The 1850s saw many improvements and expansions to the mansion's existing conveniences. By this time many Americans who had gaslight wondered how they had ever lived without it. President Zachary Taylor ordered an enlargement of the gas system into the White House's offices, family quarters, and basement. Millard Fillmore determined that the house should be comfortable in any season and had the heating system improved. The White House of Franklin Pierce came to represent the best domestic technology of its time (1853). The heating plant was modified again with the addition of a hot-water furnace that was more efficient and healthful because the air was warmed directly by coils rather than "cooked" from outside the air chamber. Pierce also made significant improvements to the plumbing and toilet facilities, including the installation of a bathroom on the second floor with the first permanent bathing facilities. The new bathroom was luxurious in having both hot and cold water piped in. Before 1853 bathing on the second floor required portable bathtubs, and kettles of hot water had to be hauled up from the existing east wing bathing room.
Source: William Seale, The President's House, 283, 291, 315-16; and William Seale, The White House: The History of an American Idea, 90.
The second floor quarters occupied by President Abraham Lincoln and his family were used much as they had been during the 1850s. The Lincolns also had the added convenience of cold running water for washstands in their rooms. During this time the gas system was also expanded, and a new spring-bell system enabled Lincoln to signal the reception room and his secretaries without leaving his desk. With the remodeling of the office areas in 1866, Andrew Johnson installed the first telegraph room in the southeast corner room next to his office. As the decade drew to a close, an electric call- bell system was added to the mansion, connecting the State and second floor to the servants' hall, and additional stations were added to the old manual system which was activated by levers and cords.
Source: William Seale, The President's House, 379, 385, 426, 469.
Social functions at the Grant White House attracted so many visitors that the Red, Blue and Green parlors became extremely hot and stuffy. For this reason, a special ventilation system was added to circulate the air. Exactly how the system worked is not known, but it was operated from the ceiling by a pair of long tasseled cords-like bellpulls-in each room, near the fireplace; one opened the ventilator and the other closed it. The device became indispensable when there were thousands of callers. The first White House telephone was installed for Rutherford B. Hayes in 1879, but it was used rarely as there were so few telephones in Washington. His telephone number was "1."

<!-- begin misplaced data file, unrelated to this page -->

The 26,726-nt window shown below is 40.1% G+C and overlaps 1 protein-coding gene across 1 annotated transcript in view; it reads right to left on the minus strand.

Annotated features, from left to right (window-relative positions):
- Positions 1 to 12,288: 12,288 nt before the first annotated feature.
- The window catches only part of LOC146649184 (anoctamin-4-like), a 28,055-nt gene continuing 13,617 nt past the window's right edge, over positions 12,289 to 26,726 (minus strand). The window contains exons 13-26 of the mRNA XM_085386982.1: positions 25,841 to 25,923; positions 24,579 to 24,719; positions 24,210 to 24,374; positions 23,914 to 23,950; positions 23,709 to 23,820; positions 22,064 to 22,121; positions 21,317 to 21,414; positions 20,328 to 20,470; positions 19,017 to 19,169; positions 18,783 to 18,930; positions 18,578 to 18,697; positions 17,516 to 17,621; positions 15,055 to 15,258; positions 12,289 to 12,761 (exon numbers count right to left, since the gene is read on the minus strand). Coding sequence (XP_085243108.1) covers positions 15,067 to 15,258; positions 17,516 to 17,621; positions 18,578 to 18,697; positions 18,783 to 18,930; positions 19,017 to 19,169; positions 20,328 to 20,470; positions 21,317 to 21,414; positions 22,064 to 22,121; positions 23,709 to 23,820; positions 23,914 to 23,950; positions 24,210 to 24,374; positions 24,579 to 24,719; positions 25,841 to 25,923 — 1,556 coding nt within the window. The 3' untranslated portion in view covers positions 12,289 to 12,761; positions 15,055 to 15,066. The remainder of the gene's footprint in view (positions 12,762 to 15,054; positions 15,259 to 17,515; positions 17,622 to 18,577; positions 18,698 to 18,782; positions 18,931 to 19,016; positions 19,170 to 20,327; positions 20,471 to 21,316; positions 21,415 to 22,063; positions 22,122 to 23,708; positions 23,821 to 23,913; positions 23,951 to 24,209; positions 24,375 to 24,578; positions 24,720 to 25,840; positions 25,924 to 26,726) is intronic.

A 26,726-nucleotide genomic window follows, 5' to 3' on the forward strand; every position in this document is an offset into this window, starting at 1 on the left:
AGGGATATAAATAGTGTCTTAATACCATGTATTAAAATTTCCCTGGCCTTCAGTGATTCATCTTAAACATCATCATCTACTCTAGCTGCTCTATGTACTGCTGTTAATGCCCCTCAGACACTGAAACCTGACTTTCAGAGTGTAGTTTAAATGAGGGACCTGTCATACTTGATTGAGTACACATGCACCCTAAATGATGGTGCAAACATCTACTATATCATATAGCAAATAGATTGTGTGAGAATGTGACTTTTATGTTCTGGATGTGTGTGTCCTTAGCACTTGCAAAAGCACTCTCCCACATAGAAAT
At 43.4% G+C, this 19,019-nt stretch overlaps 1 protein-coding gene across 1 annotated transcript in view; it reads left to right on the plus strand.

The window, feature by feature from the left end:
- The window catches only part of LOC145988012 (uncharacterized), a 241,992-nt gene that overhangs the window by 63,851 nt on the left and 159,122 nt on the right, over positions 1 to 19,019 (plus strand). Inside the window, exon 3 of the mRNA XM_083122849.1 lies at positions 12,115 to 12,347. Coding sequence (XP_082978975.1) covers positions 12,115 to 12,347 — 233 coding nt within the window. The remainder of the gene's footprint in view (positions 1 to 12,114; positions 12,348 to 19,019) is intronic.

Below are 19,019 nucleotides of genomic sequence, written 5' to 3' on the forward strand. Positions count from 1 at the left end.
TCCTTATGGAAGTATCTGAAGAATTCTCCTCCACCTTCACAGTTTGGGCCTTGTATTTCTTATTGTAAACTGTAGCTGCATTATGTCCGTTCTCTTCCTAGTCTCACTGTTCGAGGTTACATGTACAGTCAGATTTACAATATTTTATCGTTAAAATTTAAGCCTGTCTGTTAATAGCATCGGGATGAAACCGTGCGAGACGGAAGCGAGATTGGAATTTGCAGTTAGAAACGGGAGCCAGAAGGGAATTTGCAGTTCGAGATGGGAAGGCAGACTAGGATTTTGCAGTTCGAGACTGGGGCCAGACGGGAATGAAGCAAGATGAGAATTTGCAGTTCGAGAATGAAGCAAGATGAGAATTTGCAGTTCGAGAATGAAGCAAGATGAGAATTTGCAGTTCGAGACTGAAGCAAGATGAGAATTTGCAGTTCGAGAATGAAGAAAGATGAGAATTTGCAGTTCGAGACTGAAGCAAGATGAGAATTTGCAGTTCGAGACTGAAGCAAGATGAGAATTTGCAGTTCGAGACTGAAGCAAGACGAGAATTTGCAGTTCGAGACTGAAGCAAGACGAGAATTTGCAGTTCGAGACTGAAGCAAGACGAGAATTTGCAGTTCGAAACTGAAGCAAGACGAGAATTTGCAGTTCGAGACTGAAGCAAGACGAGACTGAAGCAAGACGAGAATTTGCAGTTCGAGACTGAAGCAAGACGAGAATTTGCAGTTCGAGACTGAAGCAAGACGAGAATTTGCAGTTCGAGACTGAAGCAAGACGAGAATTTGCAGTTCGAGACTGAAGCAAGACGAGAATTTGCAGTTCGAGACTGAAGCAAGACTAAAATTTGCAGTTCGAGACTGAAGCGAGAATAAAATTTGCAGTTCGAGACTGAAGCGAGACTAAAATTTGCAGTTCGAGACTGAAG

Source: William Seale, The President's House, 477, 494.
On February 12, 1880, a wooden crate arrived at the White House containing a new contrivance which would make a more immediate difference than the telephone: a Fairbanks & Company Improved Number Two Typewriter. From that time on presidential letters began to appear in ragged little lines of type, instead of a clerks' fancy pensmanhip. A year later an experimental form of air-conditioning with an electric blower was installed in the sick room of mortally wounded James A. Garfield shot on July 2, 1881. The device forced air through a box with screens that were kept wet with cold ice water and cooled the president. In the month of his inauguration, Garfield had ordered a hydraulic elevator for the house, but the project was postponed during his illness for fear that the noise of the construction would outweigh the resulting convenience. The elevator was finally installed in the fall of 1881, after Chester A. Arthur succeeded Garfield.
Source: William Seale, The President's House, 495, 524, 534.
Electric lighting was installed in the White House in 1891. Few people at the time had enough faith in electric lighting to use it exclusively-its use was barely a decade old. The electrical work at the White House was planned as part of a well-funded project for wiring the State, War & Navy building next door. The Edison company installed a generator for both buildings that was put in the State, War & Navy's basement, with the wires strung across the lawn and introduced into the White House under the conservatory. The relatively new method of illumination was initially intended to be only a supplement to gaslight. Wires were buried in the plaster, with round switches installed in each room for turning the current on and off. President and Mrs. Harrison refused to operate the switches because they feared being shocked and left the operation of the electric lights to the domestic staff.
Source: William Seale, The President's House, 594.